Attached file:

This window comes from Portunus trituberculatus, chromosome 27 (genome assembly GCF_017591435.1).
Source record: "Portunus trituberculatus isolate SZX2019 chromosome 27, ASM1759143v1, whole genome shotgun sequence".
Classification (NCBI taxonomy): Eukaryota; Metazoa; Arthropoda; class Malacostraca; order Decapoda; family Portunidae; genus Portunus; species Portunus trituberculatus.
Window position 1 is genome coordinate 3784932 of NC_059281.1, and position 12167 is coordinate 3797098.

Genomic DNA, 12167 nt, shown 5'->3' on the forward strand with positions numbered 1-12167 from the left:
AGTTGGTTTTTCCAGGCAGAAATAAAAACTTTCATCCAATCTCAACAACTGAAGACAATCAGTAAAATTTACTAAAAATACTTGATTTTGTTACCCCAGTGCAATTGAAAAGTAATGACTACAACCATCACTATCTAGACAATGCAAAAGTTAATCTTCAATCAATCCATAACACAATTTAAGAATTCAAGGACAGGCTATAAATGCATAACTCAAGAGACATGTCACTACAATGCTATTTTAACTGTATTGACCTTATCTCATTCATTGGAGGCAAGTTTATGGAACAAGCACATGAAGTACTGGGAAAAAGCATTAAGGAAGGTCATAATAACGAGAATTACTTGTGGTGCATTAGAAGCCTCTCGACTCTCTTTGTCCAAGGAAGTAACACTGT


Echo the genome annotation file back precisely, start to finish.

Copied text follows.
This window comes from Portunus trituberculatus, chromosome 27 (genome assembly GCF_017591435.1).
Source record: "Portunus trituberculatus isolate SZX2019 chromosome 27, ASM1759143v1, whole genome shotgun sequence".
Classification (NCBI taxonomy): Eukaryota; Metazoa; Arthropoda; class Malacostraca; order Decapoda; family Portunidae; genus Portunus; species Portunus trituberculatus.
Window position 1 is genome coordinate 3784932 of NC_059281.1, and position 12167 is coordinate 3797098.

Genomic DNA, 12167 nt, shown 5'->3' on the forward strand with positions numbered 1-12167 from the left:
AGTTGGTTTTTCCAGGCAGAAATAAAAACTTTCATCCAATCTCAACAACTGAAGACAATCAGTAAAATTTACTAAAAATACTTGATTTTGTTACCCCAGTGCAATTGAAAAGTAATGACTACAACCATCACTATCTAGACAATGCAAAAGTTAATCTTCAATCAATCCATAACACAATTTAAGAATTCAAGGACAGGCTATAAATGCATAACTCAAGAGACATGTCACTACAATGCTATTTTAACTGTATTGACCTTATCTCATTCATTGGAGGCAAGTTTATGGAACAAGCACATGAAGTACTGGGAAAAAGCATTAAGGAAGGTCATAATAACGAGAATTACTTGTGGTGCATTAGAAGCCTCTCGACTCTCTTTGTCCAAGGAAGTAACACTGT